(Canada, 80 min.)
Dir. Megan Weinberg
Programme: Canadian Spectrum (World Premere)
Four pre-teens, the film’s eponymous Drag Kids, delight in dressing up and going over the top on make up to achieve their ideal of 21st century glam. Then they strut their stuff in contests and venues that admit children. Stephan, Jason, and Nemis are boy drag queens; Bracken is a Vancouver girl who calls herself a “hyper queen,” meaning she wildly exaggerates her natural femininity.
Montreal’s Nemis, known as Queen Lactacia, has become a star in the world of child drag. Although Weinberg’s energetic doc makes the point that the supportive parents must deal with community disapproval, monitor the kids’ social media accounts, and worry about dangers lurking out there, it doesn’t focus much on the disconcerting aspects of little boys voguing in girls’ clothes.
Lactacia has been photographed with a naked adult drag queen. And for sure, the wigs, false eyelashes, tight dresses, high-heel boots, and lip-synching to Lady Gaga’s “Bad Romance” are not entirely neutral.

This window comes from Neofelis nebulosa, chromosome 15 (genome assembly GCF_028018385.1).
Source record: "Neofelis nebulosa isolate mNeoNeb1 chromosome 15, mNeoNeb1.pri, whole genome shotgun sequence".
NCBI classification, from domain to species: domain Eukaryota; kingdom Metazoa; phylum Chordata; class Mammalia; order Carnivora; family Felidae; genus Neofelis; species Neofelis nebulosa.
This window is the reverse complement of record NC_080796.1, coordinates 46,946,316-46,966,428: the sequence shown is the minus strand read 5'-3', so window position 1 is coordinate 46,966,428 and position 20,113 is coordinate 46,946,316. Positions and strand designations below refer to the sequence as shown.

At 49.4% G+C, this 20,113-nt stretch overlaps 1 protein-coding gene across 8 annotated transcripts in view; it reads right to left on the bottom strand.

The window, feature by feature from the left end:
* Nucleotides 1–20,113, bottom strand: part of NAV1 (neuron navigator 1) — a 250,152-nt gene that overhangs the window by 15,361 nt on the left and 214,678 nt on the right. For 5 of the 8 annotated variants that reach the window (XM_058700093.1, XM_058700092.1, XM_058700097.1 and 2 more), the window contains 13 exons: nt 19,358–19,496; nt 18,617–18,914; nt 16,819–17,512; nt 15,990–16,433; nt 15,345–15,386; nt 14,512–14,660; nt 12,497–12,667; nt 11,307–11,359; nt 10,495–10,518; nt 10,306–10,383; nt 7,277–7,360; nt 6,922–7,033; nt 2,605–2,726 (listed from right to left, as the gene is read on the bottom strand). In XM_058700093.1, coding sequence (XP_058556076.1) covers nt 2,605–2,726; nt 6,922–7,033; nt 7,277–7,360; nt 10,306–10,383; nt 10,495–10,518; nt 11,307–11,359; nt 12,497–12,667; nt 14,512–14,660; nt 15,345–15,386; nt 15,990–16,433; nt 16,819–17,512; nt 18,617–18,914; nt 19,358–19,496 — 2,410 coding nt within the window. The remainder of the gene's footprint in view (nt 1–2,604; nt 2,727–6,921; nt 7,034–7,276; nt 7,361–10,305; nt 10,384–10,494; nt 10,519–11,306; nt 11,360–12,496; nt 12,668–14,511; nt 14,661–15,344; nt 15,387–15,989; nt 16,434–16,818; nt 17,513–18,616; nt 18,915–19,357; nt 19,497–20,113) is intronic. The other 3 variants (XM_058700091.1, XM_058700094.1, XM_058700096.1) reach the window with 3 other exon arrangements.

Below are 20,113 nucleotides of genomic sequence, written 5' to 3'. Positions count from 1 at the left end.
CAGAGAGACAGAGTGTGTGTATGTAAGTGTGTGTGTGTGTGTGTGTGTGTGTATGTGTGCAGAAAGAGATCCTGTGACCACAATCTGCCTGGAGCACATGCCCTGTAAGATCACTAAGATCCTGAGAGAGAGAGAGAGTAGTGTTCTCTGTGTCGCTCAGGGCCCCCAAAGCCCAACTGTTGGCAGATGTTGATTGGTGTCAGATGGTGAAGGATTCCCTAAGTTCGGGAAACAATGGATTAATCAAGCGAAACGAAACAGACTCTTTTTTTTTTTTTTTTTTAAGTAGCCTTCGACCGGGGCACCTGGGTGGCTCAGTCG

The parents deny they are sexualizing their children or that drag has anything to do with their sexual identity. As one of the kids puts it, a drag queen is merely a male “who wants to put on a feminine persona.” For the kids and their parents, it’s just an enjoyable game. The children in the doc tend to be articulate, at times sarcastic, very excitable, and narcissistic—in love, as one mom says, with all reflective surfaces. They precociously say things like “My homage to Donatella Versace.”
The doc’s storyline revolves around its characters meeting in Montreal to perform together at Gay Pride. They hang out, excited to be with kindred souls, free of misunderstandings and being subjected to insults. As we watch them rehearsing with a demanding choreographer, we see, and they must confront, their limitations as performers. “It’s hard,” says Stephan.
Of all the Drag Kids, Stephan has the most dramatic moments. When his parents are happy because he will have to share the stage in Montreal, they’re implying he tends to be self-absorbed. Everything is an act with him, his mother says. In an intense scene, Stephan throws himself on his bed and has a tantrum like a hysterical diva. Then he stops on a dime and cools down, quite a transformation. The scene is echoed at the end of the film.
The doc builds to the big show, which doesn’t quite come together as a climax. Overall, Drag Kids needed to probe more deeply into its subject, while simultaneously tracking how its characters fare at the event. Overall, the film offers a rare glimpse into an unusual world that has received scant attention.
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